Helmets are a controversial topic in some groups. You either hate them or you love them. The BSA supports the use of helmets and requires their use by all riders on all BSA sanctioned rides. In addition, many states require them for all youth riders. Consult your states bike laws for age requirements. Considering that you will usually have a number of scouts who are inexperienced in group riding, following BSA requirements make sense.

Finally, have fun and learn as much as your scouts do. Too bad there isn't a Cycling Merit Badge Counselor's badge. You will have earned it!


Local Bike Club: Contact your nearest "real" bike stores.

State Bike Coordinator: This is a great source for "freebies" such as copies of "Street Smarts" or state bicycle maps. Check the listings under State Government in your telephone book.

Department of Transportation: Usually they have cycling handouts and copies of your state's bike laws. If you plan to ride into other states, obtain a copy of the state's bike laws. While all states have adopted the Uniform Vehicle Code, many have modified them especially in the area of helmet use.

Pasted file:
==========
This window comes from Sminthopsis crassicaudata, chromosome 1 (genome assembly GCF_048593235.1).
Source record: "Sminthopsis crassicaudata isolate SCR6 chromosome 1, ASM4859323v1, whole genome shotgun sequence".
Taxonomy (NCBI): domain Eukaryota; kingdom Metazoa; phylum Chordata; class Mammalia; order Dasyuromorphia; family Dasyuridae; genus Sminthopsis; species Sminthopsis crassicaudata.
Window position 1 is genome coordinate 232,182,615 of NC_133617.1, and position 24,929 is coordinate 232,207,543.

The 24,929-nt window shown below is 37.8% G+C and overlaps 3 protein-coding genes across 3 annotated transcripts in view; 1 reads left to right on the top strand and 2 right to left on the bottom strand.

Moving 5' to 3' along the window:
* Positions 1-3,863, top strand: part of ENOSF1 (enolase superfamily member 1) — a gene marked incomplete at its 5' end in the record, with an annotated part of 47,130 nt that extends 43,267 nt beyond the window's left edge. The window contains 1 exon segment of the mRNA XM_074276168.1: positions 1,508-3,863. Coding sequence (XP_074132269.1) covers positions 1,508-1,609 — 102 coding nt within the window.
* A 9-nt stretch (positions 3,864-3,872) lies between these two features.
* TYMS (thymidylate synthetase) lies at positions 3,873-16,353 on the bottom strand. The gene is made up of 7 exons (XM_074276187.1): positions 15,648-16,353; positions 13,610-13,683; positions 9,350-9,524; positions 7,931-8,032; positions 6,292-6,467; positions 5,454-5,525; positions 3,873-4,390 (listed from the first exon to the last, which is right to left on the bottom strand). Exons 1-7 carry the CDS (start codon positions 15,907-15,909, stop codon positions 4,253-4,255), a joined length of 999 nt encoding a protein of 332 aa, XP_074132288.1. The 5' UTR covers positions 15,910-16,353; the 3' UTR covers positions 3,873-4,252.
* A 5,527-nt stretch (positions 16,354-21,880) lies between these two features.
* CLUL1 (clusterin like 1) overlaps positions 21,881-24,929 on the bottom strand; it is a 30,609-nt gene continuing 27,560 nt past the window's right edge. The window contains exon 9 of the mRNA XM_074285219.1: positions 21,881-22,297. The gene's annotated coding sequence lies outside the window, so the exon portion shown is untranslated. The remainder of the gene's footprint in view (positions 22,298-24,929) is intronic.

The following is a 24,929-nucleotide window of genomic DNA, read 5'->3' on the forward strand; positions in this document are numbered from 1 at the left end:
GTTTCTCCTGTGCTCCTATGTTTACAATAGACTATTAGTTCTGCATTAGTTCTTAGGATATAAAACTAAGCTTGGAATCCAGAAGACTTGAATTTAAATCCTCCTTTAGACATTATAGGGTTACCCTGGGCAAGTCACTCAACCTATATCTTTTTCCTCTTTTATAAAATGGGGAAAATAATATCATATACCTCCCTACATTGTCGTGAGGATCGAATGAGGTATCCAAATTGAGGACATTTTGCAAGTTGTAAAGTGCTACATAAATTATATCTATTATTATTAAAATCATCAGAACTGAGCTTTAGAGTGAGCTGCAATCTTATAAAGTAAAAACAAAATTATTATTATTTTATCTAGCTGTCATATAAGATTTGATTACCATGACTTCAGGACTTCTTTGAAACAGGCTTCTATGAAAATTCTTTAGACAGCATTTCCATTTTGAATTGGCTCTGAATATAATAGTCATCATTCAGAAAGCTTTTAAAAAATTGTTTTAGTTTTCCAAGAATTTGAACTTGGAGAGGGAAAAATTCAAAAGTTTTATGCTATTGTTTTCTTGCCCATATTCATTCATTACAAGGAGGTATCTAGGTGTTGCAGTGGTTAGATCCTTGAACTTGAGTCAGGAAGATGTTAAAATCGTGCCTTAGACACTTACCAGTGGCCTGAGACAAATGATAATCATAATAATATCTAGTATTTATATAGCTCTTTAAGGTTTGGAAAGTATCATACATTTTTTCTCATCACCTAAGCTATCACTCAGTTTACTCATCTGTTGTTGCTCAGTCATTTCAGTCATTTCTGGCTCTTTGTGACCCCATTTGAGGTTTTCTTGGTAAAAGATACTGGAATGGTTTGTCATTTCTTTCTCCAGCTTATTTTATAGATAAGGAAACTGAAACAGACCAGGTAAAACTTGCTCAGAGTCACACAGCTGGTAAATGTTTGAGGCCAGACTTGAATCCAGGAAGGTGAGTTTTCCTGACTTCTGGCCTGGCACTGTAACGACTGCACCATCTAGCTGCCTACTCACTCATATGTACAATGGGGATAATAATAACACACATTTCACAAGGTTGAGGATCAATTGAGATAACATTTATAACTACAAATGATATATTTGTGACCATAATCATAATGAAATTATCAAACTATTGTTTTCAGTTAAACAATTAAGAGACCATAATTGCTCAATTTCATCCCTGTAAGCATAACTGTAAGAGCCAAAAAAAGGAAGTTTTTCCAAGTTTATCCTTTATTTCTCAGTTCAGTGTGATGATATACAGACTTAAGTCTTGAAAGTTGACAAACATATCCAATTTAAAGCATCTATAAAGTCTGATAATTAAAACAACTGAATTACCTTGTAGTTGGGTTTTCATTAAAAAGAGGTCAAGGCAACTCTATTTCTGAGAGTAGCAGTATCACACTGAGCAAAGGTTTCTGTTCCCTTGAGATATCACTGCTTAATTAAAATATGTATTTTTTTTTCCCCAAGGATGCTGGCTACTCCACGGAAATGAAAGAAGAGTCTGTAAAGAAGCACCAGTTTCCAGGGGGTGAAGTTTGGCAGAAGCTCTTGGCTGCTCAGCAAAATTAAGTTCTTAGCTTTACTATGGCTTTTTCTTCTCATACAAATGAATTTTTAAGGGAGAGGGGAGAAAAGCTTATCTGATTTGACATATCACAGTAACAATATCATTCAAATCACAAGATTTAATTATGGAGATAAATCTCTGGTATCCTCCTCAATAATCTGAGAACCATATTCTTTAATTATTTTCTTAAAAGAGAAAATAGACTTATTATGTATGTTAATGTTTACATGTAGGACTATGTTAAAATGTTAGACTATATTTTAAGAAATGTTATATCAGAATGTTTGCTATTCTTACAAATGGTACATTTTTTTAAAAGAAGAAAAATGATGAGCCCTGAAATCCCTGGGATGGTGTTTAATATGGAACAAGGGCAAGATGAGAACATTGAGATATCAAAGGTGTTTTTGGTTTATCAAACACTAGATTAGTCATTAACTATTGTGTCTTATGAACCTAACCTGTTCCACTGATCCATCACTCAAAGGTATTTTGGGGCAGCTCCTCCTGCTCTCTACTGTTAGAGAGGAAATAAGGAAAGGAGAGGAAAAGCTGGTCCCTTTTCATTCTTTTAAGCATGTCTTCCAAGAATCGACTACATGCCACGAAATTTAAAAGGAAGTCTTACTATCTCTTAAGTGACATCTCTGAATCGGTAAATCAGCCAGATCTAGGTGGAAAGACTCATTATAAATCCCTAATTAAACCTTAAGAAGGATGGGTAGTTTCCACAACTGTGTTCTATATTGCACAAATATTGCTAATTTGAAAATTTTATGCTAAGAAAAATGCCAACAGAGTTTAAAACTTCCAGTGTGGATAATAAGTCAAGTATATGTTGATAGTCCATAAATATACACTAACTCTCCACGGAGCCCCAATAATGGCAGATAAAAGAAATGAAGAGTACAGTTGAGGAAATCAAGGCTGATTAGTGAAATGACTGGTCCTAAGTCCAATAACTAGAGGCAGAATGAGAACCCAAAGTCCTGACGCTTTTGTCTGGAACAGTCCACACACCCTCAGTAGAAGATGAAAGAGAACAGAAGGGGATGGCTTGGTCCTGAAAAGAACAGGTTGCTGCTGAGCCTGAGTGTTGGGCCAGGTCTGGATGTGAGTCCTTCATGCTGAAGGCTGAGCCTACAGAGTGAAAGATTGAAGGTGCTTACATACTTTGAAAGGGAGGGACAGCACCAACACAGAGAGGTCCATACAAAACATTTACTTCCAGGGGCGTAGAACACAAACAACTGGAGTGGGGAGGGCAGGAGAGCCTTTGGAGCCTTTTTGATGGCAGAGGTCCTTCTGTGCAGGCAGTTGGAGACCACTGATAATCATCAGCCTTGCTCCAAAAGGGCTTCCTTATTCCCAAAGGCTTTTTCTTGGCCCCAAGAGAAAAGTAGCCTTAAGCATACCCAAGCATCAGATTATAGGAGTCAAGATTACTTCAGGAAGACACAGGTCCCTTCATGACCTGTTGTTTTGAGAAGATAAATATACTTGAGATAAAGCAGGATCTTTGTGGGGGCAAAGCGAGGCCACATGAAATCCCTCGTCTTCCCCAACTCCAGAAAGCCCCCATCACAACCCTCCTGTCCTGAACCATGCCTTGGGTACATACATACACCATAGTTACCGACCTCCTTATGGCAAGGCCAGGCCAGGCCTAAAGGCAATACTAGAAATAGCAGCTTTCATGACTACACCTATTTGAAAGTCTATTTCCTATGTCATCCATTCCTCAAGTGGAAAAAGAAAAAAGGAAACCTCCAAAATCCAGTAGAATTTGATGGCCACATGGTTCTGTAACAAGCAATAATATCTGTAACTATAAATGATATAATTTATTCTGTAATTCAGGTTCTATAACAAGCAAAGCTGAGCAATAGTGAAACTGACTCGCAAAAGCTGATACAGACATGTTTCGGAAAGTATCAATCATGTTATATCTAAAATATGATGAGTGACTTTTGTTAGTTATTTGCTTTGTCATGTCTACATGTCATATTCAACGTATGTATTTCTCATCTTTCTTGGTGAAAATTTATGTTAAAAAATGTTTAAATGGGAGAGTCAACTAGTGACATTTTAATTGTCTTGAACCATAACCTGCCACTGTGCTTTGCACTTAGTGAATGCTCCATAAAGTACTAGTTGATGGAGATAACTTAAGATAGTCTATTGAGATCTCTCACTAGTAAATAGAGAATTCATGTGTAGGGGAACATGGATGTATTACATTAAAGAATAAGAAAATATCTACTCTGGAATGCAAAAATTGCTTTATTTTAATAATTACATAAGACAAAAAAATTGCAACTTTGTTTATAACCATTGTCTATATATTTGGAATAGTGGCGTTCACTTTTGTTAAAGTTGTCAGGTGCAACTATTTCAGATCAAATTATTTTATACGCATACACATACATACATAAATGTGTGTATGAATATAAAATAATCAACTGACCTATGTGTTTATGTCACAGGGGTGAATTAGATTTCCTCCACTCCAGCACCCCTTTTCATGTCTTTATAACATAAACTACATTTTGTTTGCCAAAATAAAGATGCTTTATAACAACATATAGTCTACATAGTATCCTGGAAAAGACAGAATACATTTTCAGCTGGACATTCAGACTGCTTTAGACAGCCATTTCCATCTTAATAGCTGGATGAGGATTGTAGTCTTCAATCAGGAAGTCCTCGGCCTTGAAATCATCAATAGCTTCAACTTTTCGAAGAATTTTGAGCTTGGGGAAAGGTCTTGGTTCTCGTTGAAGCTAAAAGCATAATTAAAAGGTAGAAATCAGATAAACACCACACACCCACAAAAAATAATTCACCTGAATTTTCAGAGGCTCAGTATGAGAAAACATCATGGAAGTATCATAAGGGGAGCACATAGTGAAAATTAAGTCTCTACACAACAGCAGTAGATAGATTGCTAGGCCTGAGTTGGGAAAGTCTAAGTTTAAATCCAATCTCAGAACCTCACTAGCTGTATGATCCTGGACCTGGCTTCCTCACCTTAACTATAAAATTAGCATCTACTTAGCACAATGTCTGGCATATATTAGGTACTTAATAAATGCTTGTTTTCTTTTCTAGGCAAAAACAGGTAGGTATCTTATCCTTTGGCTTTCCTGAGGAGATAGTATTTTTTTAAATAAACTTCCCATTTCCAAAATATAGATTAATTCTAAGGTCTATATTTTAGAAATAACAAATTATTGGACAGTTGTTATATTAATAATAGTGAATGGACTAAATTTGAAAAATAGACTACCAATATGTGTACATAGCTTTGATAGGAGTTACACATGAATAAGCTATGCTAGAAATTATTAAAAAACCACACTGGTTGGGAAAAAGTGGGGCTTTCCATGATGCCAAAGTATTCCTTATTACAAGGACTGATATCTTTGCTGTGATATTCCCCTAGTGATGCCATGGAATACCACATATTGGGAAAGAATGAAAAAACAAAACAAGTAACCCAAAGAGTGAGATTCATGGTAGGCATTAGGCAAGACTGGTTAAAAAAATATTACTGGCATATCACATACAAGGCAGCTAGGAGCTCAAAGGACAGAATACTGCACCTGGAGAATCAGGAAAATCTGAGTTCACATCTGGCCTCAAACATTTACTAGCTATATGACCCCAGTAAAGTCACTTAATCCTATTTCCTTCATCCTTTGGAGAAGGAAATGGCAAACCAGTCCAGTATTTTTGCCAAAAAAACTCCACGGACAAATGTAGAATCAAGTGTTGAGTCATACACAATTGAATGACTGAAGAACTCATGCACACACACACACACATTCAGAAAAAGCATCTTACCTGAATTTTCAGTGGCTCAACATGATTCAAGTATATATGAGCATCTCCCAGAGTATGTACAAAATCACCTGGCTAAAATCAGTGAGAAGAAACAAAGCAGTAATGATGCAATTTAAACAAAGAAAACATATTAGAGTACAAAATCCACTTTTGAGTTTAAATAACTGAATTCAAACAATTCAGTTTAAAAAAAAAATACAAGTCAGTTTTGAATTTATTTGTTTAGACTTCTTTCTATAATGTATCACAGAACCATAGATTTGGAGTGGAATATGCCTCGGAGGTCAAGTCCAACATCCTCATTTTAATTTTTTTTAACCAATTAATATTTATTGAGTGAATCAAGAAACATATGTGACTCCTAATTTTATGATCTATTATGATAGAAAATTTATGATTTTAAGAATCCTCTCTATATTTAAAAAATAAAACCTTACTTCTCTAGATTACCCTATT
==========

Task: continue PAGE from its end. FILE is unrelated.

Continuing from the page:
Local Police Department: Some municipalities have bike ordinances of which you should be aware.

Other Websites:

League of American Bicyclists: Lots of reproducible handouts that deal with most cycling subjects. This is a must visit Website. 

Ken Kifer's Cycling pages: an excellent set of topics that are explained in a calm, rational manner. This is a good site for the scouts to visit but some of the topics may be over the younger one's heads. Next to the LAB site, this is the one I would recommend visiting.

Chainguard: An excellent Website with lots of links to other sites.

John Allen's Website: Good cycling subjects.

Sprocket Man  A safety course for young cyclists in the form of a comic book featuring Sprocket Man, a superhero like character that points out the safe way to ride on streets and roads.  Available in a downloadable PDF file which can be printed/stapled to form a 24 page (12 sheet) comic book.  Fairly good advice and an attractive style, unusual for a government publication.

Got a question? Try this newsgroup: rec.bicycles.misc If you explain what you are trying to do, most responders will be helpful. Bear in mind that this is a mostly uncensored discussion group. Sometimes the language is not appropriate for scouts.




Christopher R. Law Assistant Scoutmaster, Troop 603



John Allen

BSA Merit Badge Program

Merit Badge Resources



Can we Teach it on Bike Paths?


Effective Cycling:

A program begun by John Forester and the League of American Bicyclists, based on the study of the safest practices in bicycle riding.




Some editions of John Allen's book include suggestions
of riding on sidewalks as a means of getting through traffic snarls. This is not considered safe, and is illegal in many locations. Be prepared to explain this discrepancy.